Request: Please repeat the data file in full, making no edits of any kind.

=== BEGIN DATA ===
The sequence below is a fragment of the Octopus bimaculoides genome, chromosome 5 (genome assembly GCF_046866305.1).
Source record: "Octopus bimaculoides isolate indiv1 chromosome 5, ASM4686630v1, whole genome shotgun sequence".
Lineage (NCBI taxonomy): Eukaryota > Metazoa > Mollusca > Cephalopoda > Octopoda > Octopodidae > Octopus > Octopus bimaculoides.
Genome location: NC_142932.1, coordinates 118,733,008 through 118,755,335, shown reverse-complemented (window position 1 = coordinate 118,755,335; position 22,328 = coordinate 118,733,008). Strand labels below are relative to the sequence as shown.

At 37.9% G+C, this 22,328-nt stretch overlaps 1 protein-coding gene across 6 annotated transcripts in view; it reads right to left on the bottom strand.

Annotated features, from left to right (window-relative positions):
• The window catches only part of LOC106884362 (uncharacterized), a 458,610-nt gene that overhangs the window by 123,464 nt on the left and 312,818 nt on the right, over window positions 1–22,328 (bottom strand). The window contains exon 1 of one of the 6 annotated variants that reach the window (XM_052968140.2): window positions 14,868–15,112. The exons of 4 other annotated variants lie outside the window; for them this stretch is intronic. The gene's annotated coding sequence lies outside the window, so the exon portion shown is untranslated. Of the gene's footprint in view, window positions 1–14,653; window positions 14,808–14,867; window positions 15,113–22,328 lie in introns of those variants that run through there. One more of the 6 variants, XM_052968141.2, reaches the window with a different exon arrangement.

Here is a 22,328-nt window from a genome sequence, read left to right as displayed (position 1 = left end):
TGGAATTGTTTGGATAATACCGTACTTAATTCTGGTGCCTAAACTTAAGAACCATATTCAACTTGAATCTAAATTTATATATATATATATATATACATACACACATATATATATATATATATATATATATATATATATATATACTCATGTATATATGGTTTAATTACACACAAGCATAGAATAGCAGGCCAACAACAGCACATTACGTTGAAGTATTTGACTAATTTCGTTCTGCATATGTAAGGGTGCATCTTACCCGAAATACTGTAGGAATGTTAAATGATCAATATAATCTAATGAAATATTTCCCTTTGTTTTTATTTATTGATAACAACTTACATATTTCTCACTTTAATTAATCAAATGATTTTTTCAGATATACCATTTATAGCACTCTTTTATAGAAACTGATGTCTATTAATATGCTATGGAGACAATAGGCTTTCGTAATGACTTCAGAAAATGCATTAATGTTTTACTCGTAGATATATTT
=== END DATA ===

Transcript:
The sequence below is a fragment of the Octopus bimaculoides genome, chromosome 5 (genome assembly GCF_046866305.1).
Source record: "Octopus bimaculoides isolate indiv1 chromosome 5, ASM4686630v1, whole genome shotgun sequence".
Lineage (NCBI taxonomy): Eukaryota > Metazoa > Mollusca > Cephalopoda > Octopoda > Octopodidae > Octopus > Octopus bimaculoides.
Genome location: NC_142932.1, coordinates 118,733,008 through 118,755,335, shown reverse-complemented (window position 1 = coordinate 118,755,335; position 22,328 = coordinate 118,733,008). Strand labels below are relative to the sequence as shown.

At 37.9% G+C, this 22,328-nt stretch overlaps 1 protein-coding gene across 6 annotated transcripts in view; it reads right to left on the bottom strand.

Annotated features, from left to right (window-relative positions):
• The window catches only part of LOC106884362 (uncharacterized), a 458,610-nt gene that overhangs the window by 123,464 nt on the left and 312,818 nt on the right, over window positions 1–22,328 (bottom strand). The window contains exon 1 of one of the 6 annotated variants that reach the window (XM_052968140.2): window positions 14,868–15,112. The exons of 4 other annotated variants lie outside the window; for them this stretch is intronic. The gene's annotated coding sequence lies outside the window, so the exon portion shown is untranslated. Of the gene's footprint in view, window positions 1–14,653; window positions 14,808–14,867; window positions 15,113–22,328 lie in introns of those variants that run through there. One more of the 6 variants, XM_052968141.2, reaches the window with a different exon arrangement.

Here is a 22,328-nt window from a genome sequence, read left to right as displayed (position 1 = left end):
TGGAATTGTTTGGATAATACCGTACTTAATTCTGGTGCCTAAACTTAAGAACCATATTCAACTTGAATCTAAATTTATATATATATATATATATACATACACACATATATATATATATATATATATATATATATATATATATACTCATGTATATATGGTTTAATTACACACAAGCATAGAATAGCAGGCCAACAACAGCACATTACGTTGAAGTATTTGACTAATTTCGTTCTGCATATGTAAGGGTGCATCTTACCCGAAATACTGTAGGAATGTTAAATGATCAATATAATCTAATGAAATATTTCCCTTTGTTTTTATTTATTGATAACAACTTACATATTTCTCACTTTAATTAATCAAATGATTTTTTCAGATATACCATTTATAGCACTCTTTTATAGAAACTGATGTCTATTAATATGCTATGGAGACAATAGGCTTTCGTAATGACTTCAGAAAATGCATTAATGTTTTACTCGTAGATATATTT